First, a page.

Making the most from Chinese investment in New Zealand

By Bill Bennett

Pengxin International director Terry Lee said at the 2015 China Business Summit that revisiting the government veto of his company’s attempt to buy Lochinver was critical. Lee maintained the process was unbalanced and flawed. “We need clarity, consistency and speed. We need to reduce risks for investors. In our case we came up against tailor-made conditions.”

Lee was referring to the way government ministers chose to veto the acquisition despite the Overseas Investment Office recommending the deal be approved.

New Zealand China Trade Association chairman Martin Thomson said: “It’s important to New Zealand that we can attract capital in a world that is competing for Chinese capital”.  He says since the Crafer Farms deal the process changed: “Buyers and sellers of land face uncertainty and delay. It’s now a complex and uncertain process. It’s time consuming and expensive.”

Thomson said the government was aware of the problem but was unable to act because it lacked political support. He supported the proposal – outlined by Prime Minister John Key to the China Business Summit – to charge buyers more to go through the OIO process and use that money to streamline and speed up applications.

Earlier at the Summit, Key said his party cannot get parliamentary support to fix the Overseas Investment legislation. The issue had become politicised.

That politicisation is complex. NZ Herald business editor Liam Dann said while there is noise around Chinese land investment, this is not reflected in political opinion polls. However, the government decision reflected public opinion.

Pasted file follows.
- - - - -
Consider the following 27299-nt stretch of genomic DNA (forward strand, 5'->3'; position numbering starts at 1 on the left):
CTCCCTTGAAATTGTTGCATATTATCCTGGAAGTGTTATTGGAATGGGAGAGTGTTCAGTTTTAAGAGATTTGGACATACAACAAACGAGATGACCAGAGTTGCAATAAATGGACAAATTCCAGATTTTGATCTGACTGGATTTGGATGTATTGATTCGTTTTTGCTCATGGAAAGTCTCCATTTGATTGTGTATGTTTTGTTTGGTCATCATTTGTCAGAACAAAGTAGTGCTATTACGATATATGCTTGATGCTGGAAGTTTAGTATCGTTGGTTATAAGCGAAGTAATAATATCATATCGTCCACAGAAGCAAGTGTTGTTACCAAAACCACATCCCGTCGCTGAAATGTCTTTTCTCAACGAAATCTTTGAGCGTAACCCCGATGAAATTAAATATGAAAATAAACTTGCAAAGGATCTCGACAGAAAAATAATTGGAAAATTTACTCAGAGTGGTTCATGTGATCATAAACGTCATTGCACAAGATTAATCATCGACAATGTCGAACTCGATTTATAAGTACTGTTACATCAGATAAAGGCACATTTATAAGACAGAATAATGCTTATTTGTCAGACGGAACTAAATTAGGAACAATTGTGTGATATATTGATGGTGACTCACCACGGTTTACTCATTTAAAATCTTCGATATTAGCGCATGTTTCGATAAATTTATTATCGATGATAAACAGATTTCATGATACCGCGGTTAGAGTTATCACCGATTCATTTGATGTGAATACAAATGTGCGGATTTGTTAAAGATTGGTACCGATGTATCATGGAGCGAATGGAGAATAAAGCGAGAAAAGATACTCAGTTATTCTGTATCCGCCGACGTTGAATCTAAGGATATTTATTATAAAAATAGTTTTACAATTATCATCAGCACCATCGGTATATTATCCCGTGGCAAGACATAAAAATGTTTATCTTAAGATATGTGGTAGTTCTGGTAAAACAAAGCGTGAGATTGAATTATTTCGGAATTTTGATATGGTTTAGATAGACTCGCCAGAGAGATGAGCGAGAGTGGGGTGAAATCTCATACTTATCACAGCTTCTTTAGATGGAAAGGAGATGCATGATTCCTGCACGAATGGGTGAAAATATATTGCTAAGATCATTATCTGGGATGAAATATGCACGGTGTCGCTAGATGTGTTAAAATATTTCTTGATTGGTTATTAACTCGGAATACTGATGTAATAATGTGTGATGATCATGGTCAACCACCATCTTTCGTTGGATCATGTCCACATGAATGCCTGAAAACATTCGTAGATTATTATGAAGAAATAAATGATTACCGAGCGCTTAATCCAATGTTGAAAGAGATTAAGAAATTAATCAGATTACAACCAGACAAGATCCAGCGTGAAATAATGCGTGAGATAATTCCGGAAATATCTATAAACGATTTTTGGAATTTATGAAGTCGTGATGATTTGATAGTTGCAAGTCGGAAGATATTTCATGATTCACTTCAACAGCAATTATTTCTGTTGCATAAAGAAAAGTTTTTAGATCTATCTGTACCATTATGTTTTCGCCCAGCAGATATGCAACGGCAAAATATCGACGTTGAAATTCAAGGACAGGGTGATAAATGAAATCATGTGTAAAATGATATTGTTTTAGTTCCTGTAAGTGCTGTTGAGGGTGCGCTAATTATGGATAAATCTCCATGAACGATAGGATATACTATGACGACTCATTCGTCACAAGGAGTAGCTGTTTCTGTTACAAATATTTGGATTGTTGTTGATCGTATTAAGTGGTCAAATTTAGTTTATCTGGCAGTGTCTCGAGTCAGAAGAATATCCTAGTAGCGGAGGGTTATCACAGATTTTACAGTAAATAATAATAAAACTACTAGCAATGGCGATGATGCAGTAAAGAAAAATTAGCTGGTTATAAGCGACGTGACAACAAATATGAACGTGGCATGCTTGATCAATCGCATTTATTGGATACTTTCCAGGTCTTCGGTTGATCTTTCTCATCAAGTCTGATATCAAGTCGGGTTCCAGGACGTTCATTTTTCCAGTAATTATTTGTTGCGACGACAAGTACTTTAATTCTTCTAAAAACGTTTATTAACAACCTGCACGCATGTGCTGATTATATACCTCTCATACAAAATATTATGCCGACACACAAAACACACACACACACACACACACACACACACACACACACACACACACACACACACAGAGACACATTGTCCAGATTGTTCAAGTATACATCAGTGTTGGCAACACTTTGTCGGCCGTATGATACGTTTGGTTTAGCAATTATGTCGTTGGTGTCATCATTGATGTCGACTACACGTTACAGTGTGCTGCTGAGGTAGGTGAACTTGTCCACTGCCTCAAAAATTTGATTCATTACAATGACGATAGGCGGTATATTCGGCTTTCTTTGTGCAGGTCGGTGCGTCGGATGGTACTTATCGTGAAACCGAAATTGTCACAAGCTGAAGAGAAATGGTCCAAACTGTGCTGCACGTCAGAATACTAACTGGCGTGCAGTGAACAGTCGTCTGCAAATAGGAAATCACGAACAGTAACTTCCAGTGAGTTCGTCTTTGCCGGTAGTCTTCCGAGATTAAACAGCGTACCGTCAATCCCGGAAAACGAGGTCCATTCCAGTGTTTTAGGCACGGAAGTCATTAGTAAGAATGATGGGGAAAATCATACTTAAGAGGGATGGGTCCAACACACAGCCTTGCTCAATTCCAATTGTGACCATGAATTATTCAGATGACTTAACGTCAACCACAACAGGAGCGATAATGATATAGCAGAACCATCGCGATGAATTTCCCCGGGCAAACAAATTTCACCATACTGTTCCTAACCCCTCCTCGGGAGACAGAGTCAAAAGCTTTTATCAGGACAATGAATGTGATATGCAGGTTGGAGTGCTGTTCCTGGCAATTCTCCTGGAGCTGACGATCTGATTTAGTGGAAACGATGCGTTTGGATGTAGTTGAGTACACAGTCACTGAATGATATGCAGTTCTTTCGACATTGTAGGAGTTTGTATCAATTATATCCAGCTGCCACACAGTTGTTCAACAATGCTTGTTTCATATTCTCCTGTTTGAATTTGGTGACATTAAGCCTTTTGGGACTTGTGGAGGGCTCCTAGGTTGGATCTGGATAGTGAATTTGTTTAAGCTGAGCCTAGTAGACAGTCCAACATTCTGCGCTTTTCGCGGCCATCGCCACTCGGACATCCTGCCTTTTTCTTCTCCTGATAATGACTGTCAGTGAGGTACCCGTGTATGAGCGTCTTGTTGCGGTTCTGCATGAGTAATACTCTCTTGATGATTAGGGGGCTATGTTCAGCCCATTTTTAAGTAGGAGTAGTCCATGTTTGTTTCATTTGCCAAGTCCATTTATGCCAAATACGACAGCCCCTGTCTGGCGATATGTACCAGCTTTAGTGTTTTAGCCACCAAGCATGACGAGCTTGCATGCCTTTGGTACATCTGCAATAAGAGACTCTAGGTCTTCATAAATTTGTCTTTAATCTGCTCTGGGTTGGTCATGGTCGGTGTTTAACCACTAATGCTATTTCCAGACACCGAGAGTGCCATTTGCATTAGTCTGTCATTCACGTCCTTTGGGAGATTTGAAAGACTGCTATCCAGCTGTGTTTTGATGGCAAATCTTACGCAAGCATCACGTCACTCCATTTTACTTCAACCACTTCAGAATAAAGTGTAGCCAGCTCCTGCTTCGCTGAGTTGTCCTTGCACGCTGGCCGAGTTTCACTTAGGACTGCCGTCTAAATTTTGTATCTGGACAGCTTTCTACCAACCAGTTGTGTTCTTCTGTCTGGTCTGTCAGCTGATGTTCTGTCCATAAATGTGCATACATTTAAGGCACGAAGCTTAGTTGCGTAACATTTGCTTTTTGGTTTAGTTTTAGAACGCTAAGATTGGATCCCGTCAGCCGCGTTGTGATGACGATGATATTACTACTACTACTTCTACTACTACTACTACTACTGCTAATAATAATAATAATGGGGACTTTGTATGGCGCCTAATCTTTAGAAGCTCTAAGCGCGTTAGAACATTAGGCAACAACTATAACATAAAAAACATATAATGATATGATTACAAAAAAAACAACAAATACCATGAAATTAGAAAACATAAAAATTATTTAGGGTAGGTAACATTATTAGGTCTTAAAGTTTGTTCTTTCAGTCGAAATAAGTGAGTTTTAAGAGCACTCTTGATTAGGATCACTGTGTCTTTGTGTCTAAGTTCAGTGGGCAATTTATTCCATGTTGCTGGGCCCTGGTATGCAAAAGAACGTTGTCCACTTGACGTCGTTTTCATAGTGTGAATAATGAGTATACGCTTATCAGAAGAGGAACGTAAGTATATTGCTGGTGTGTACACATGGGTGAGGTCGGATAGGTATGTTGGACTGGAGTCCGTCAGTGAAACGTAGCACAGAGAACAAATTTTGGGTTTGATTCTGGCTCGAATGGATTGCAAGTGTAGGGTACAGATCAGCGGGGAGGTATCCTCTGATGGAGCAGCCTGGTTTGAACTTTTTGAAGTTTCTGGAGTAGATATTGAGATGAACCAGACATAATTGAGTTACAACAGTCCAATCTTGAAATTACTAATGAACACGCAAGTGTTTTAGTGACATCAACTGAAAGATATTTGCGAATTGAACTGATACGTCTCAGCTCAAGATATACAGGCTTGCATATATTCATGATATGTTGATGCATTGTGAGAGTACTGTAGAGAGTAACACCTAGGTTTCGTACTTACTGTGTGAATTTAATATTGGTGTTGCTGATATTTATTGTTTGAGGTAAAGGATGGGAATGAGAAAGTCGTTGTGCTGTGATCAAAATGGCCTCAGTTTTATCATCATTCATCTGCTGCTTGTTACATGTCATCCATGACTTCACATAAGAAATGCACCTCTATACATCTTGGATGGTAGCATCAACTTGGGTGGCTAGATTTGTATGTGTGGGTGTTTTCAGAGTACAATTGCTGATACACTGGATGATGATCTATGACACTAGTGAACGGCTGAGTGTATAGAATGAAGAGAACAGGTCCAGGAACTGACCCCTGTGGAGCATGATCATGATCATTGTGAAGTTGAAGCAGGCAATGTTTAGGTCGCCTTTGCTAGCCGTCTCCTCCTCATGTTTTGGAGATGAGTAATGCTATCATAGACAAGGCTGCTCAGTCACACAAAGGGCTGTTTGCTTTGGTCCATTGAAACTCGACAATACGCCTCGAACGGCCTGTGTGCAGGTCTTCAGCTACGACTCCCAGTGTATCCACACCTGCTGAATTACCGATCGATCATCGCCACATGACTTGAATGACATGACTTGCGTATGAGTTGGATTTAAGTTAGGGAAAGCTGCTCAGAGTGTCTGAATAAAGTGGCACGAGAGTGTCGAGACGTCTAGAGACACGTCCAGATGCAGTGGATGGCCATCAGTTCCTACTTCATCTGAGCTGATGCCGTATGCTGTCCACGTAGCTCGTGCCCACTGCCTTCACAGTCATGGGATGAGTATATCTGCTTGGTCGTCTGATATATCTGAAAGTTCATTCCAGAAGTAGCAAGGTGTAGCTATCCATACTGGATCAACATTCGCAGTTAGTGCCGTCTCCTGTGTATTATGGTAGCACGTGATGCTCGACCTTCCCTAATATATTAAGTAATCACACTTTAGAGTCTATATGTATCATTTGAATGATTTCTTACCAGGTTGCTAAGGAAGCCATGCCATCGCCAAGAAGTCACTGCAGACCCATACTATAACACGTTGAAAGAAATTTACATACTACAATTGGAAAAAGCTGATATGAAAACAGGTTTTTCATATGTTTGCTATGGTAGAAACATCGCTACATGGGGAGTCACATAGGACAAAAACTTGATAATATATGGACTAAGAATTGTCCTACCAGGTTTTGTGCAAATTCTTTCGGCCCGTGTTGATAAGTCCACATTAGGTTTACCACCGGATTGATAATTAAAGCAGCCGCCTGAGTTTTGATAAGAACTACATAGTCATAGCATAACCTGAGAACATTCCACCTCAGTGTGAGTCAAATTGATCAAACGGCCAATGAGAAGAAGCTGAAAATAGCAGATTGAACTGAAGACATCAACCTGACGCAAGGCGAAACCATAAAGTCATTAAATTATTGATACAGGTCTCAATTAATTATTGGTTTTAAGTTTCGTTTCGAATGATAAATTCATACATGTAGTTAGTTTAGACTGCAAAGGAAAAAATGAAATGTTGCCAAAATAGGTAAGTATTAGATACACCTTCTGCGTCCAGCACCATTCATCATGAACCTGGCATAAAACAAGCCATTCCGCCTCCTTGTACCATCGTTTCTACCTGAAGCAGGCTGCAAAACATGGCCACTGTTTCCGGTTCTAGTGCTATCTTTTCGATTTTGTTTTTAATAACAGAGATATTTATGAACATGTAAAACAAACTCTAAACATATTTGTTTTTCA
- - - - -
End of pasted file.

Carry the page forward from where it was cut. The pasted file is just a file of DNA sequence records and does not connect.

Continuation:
He said that going by Herald’s experience of looking at how readers click on stories, the interest was because the issue sits at the place where two hot button subjects meet. “Land and property are hot stories in New Zealand right now. China and Chinese business are also hot topics. That makes it a hot button. I wouldn’t rule out racism. Irish, German and Australian investors are not getting the same reaction”.

Dann said he wants to see more focus on where investment was going and less on where it was coming from. He said: “We need to turn the debate towards where we want the investment to go.”

Quentin Quin, (then) general manager, Capital, New Zealand Trade & Enterprise echoes the point about China having alternative investment scenarios. Quin said: “We have to open our hearts more. We’re seeing significant opportunities open up around the enterprise play. There are growth companies looking for capital. For example, New Zealand could benefit from direct investment in building hotels.”

Quin gave the example of a $35 million investment in a defunct dairy factory in Ngatea which is packaging infant milk formula for export only and creating 130 full-time jobs.

“The land issue is over-cooked”, said Jeremy Gardiner, (then) chief executive, New Zealand Premium Whitebait. “We need to find the right ownership models. What do Chinese companies want? The key is security of supply. Solve that and the political issues go away”. Gardiner said there are opportunities for Chinese investment in Māori land where ownership issues make investment unattractive to traditional sources of finance such as banks.